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Back in 1996 I did choose life, and I don’t mean that I bought into acquiring the consumer goods listed in the monologue, but by giving up work to look after baby DD. Being married to someone in the Arts this was perhaps a rash plan, but it seemed to work out for us and made for a much less stressful life. We’ve never been big on “stuff”, always preferring “time”, but I realise this is not an option for everyone. 20 years on and being liked on social media seems to have replaced the need for consumer goods for millennials, but who can blame them. My generation bought up all the houses and have now bought up the starter flats on a buy-to-let basis, so life is tough for them. As for me, since taking up blogging I have all but abandoned social media but then again, what is blogging if not a different form of social media? We convince ourselves it is to hone our writing skills, but I can’t deny there is a great sense of pleasure when the feedback is favourable and I do love the discussion that can sometimes develop. Let’s see what this one brings.

As for the soundtrack album that went with the first film, I of course bought it back in 1996, ironically with a voucher received as a leaving gift from one the departments I had worked with before giving it all up…… and Choosing Life. Sadly the purchases I made with that voucher were all on cassette tape which was the worst medium for music consumption, but fortunately easy to replace nowadays, which I have now done.

But the last word should probably come from Renton. Trainspotting was a film about drug addicts, primarily watched by people like myself who weren’t drug addicts (don’t do it kids). The film did however make us understand it all a bit more: “People think it’s all about misery and desperation and death and all that shit which is not to be ignored, but what they forget is the pleasure of it. Otherwise we wouldn’t do it. After all, we’re not f**king stupid. At least, we’re not that f**king stupid.”

Until next time….

Lust for Life Lyrics
(Song by Iggy Pop/David Bowie)

Here comes Johnny Yen again
With the liquor and drugs
And a flesh machine
He’s gonna do another strip tease

Hey man, where’d you get that lotion?
I’ve been hurting since I bought the gimmick
About something called love
Yeah, something called love
Well, that’s like hypnotising chickens

Well, I’m just a modern guy
Of course, I’ve had it in the ear before
‘Cause of a lust for life
‘Cause of a lust for life

I’m worth a million in prizes
With my torture film
Drive a G.T.O.
Wear a uniform
All on government loan

I’m worth a million in prizes
Yeah, I’m through with sleeping on the sidewalk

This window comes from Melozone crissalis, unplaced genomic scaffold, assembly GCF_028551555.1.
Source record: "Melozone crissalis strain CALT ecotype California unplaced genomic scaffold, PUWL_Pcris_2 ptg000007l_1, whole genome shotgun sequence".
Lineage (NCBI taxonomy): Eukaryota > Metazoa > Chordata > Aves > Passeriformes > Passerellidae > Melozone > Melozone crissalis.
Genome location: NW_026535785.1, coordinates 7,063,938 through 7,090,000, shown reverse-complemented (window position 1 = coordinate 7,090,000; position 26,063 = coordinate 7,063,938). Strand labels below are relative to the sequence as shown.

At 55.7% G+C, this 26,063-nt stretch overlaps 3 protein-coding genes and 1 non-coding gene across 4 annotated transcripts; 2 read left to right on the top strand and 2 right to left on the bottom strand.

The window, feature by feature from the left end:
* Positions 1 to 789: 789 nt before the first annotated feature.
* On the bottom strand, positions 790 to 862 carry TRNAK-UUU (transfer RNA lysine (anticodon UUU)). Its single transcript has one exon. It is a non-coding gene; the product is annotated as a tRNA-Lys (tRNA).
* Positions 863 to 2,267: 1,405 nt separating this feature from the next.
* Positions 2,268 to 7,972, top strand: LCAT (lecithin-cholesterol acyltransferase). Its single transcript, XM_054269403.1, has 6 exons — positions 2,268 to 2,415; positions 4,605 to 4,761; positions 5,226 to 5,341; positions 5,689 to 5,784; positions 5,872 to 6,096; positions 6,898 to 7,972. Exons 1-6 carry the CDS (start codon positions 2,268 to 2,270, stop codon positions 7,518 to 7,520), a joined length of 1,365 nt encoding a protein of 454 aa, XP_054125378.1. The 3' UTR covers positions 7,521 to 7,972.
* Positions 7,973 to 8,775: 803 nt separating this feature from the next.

No more beating my brains
No more beating my brains
With the liquor and drugs
With the liquor and drugs

Well, I’m just a modern guy
Of course, I’ve had it in my ear before
‘Cause, of a lust for life (lust for life)
‘Cause of a lust for life (lust for life, oooo)
I’ve got a lust for life (oooh)
Got a lust for life (oooh)
Oh, a lust for life (oooh)
Oh, a lust for life (oooh)
A lust for life (oooh)
I got a lust for life (oooh)
Got a lust for life

Well, I’m just a modern guy
Of course, I’ve had it in my ear before
‘Cause I’ve a lust for life
‘Cause I’ve a lust for life.

Well, here comes Johnny Yen again
With the liquor and drugs
And a flesh machine
I know he’s gonna do another strip tease

Hey man, where’d ya get that lotion?
Your skin starts itching once you buy the gimmick
About something called love
Oh Love, love, love
Well, that’s like hypnotising chickens.

Well, I’m just a modern guy
Of course, I’ve had it in the ear before
And I’ve a lust for life (lust for life)
‘Cause I’ve a lust for life (lust for life)
Got a lust for life
Yeah, a lust for life
I got a lust for life
Oh, a lust for life
Got a lust for life
Yeah a lust for life
I got a lust for life

Ewan McGregor, Elton John and “Your Song”

Before I got side-tracked by other things, like writing my landmark 100th post (still basking in the afterglow of having reached that momentous number), I had revisited the Randy Crawford song One Day I’ll Fly Away which is featured in this year’s John Lewis Christmas ad. It led me to share the version performed by Nicole Kidman in Baz Luhrmann’s lavish movie Moulin Rouge!. Her male co-star and love interest in that movie was Ewan McGregor, my favourite Scottish actor, in fact no, my favourite actor full stop. I am currently eagerly awaiting the sequel to the 1996 film Trainspotting which is due to come out early next year where he very memorably played the character Renton, a young man caught up in a world of addiction and squalor in, ironically, “culturally rich” Edinburgh – Harrowing scenes but also scenes of great humour and on some lists, it is ranked Best Scottish Film of all time.

His role in Moulin Rouge! could not have been more different as in this one he plays a writer/poet who has come to live amongst the Bohemians of Montmartre during the period of La Belle Époque. It is not long before he falls in love with Satine, the star courtesan of the Moulin Rouge nightclub played by Nicole Kidman and for me, the whole film was an absolute spectacle, with fantastic music throughout.

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Ewan and Nicole sing their Love Medley